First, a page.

Anyone in doubt about how important England’s peatlands are would soon see from the recent Defra consultation, which opens by asking about peatland’s role in ‘the needs of wildlife, people and the planet’.
As an organisation, we welcome the opportunity to engage with the policymakers, other organisations and those directly involved in managing our landscape in shaping the future – a better future – for England’s peatlands.
One challenge we face is a series of knowledge gaps, particularly on the impact of vegetation burning on upland peat. Without furthering our understanding, we risk relying on ‘old truths’ and compromising a plan for healthily functioning uplands before we even begin.
It isn’t all doom and gloom, however. Collaborative working, such as that demonstrated in Farmer Clusters and cooperative projects such as Moors for the Future, can have an important role in bringing those capable to enacting positive change together to work towards a common goal. These same land managers be they gamekeepers, farmers or otherwise, already play a pivotal role, not only in fighting and reducing wildfires, but in world-leading peatland restoration efforts. They should be supported and incentivised for their efforts and encouraged to work with Natural England to review peatland condition on their holdings. This could work in tandem with the freedom to make site-by-site management plans, varying on the peatland type, land use and location, rather than a rigid, one-size-fits-all approach.
Discussion on upland management often oversimplifies the debate into what is ‘good’ and what is ‘bad’, but to succeed we must go beyond this and consider both the aforementioned gaps in understanding, but also the complexity of the subject we are dealing with. It is presented by some as a choice between cutting and burning, with the former promoted as a less-damaging alternative. Very little is known about the long-term effects of cutting, either on vegetation or the subsequent carbon fluxes. Cutting does not remove the fuel load, as the brash is usually left behind, its decomposition releasing greenhouse gases.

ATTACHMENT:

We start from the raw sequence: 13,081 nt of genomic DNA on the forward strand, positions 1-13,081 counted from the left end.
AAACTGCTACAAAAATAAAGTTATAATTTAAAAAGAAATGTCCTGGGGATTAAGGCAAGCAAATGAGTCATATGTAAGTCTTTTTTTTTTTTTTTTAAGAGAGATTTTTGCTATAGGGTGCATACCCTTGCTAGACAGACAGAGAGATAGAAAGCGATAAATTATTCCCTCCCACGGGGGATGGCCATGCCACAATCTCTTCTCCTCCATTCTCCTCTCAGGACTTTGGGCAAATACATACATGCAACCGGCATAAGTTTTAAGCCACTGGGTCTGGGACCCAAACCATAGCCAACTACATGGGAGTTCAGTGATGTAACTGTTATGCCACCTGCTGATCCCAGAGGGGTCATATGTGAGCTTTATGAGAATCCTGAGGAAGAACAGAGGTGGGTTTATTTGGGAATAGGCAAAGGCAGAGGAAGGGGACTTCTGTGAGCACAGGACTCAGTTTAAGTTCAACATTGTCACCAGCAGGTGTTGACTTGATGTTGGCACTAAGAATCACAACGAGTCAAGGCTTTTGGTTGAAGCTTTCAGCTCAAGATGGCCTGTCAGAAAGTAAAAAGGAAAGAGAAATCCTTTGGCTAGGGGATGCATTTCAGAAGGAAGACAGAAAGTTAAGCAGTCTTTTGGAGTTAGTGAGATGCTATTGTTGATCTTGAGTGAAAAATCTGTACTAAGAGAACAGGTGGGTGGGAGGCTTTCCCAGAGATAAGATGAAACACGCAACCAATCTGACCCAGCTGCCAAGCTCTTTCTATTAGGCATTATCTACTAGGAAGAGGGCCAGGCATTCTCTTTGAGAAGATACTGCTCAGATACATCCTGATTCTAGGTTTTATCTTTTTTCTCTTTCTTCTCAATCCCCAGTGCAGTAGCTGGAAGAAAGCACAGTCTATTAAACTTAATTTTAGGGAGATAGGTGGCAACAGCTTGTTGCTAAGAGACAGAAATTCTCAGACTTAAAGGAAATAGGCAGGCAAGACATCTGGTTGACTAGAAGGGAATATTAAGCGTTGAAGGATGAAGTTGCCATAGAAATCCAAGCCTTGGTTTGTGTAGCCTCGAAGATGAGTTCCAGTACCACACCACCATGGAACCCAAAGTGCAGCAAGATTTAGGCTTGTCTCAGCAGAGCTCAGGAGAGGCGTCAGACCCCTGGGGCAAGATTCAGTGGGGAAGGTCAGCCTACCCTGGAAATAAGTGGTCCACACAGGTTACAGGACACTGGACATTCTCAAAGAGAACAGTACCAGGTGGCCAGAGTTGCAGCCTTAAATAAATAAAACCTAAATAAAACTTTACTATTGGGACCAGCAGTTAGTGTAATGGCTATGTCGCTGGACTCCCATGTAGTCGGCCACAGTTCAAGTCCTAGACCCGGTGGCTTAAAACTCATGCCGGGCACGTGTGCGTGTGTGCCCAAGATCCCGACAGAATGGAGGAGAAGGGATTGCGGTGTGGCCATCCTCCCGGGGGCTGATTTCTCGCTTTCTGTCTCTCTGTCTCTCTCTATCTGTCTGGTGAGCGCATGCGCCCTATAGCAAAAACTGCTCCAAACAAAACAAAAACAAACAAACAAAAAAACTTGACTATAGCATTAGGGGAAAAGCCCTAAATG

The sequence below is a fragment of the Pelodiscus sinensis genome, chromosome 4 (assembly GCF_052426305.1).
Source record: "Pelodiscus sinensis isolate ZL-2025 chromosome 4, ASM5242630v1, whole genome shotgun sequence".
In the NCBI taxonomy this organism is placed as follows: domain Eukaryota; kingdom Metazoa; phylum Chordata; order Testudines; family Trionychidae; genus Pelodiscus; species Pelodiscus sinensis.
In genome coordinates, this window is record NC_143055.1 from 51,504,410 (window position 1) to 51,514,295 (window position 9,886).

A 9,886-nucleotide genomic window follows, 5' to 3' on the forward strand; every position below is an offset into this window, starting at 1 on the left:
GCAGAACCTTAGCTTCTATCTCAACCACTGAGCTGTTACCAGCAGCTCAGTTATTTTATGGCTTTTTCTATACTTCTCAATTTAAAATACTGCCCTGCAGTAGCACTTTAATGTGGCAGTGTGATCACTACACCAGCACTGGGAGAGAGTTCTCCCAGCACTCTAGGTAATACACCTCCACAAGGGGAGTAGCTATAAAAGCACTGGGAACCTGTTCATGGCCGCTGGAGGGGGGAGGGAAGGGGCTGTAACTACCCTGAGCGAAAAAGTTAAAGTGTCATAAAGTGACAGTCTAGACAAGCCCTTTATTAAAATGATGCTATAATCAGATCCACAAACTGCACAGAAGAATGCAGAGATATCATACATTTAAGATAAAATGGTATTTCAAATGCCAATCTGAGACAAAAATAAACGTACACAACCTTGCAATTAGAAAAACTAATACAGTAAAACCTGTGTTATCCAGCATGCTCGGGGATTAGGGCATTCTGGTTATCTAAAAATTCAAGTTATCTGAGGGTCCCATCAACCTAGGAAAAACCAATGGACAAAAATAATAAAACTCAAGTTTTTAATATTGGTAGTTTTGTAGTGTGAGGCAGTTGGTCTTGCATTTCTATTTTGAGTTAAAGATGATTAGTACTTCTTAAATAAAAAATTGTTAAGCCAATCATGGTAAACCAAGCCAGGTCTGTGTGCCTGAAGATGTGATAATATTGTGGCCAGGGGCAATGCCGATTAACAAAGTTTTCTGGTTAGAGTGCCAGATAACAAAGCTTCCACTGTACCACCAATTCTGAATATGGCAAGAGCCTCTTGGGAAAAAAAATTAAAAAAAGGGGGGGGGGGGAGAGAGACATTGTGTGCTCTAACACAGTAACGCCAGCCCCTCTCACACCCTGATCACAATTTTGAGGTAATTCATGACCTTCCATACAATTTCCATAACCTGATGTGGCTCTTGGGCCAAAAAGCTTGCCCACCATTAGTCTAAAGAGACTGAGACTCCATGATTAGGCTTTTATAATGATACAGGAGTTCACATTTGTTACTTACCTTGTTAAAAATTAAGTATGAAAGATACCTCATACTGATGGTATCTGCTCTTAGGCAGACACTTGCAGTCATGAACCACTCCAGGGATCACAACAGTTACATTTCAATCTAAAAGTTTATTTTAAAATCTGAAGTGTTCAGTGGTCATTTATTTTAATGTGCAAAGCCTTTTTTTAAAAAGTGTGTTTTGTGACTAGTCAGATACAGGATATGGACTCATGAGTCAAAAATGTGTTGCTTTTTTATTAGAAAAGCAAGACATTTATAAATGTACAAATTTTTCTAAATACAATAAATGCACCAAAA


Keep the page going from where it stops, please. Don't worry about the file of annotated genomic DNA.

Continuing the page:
When discussing burning, it is important distinguish between ‘hot’ fires, which tend to happen in spring and summer and can burn the underlying peat, and ‘cool’ burns designed to burn surface vegetation. In fact, improved understanding of controlled ‘cool’ burns has led to an adapted approach, often described as ‘blanket bog restoration burning’. This concept, focusing on the ecological outcome rather than periodic rotation, can have beneficial outcomes for both blanket bog and the wildlife it supports and more must be done to clearly define the practice. Should the decision be made to ban prescribed ‘cool’ burns on peatlands, an alternative strategy for managing vegetation must be sought to replace the vegetation management currently undertaken by the private sector. This management, providing a vital function in protecting restored peatland and minimising wildfires, will have to be funded and it is not yet clear how effective any alternative might be.
We must also, of course, consider the strategy for peat restoration in the lowlands, which must be carefully balanced with a growing need for food production. Once more, education and collaboration are key to any future success, with changes to crop rotations and farming practice necessary to support both soil health and structure. We must engage our farmers and land managers in sustainable management of our remaining lowland peatlands in the face of this continued demand, rather than simply translocate any degradation.
In writing our submission, it is clear that any strategy must be flexible enough to evolve with the current understanding and work with, rather than against, those able to enact it on the ground. A general approach and catch-all claims regarding ‘favourable condition’ can throw up more questions than answers. Blanket bog is not uniform, peat depth can vary significantly within a few metres. Tree planting on peatland, often regarded as a positive step to improve carbon sequestration, can risk jeopardising soil carbon stocks. These grey areas show the complexity of conservation policy, which should not be overlooked.
You can read our submission here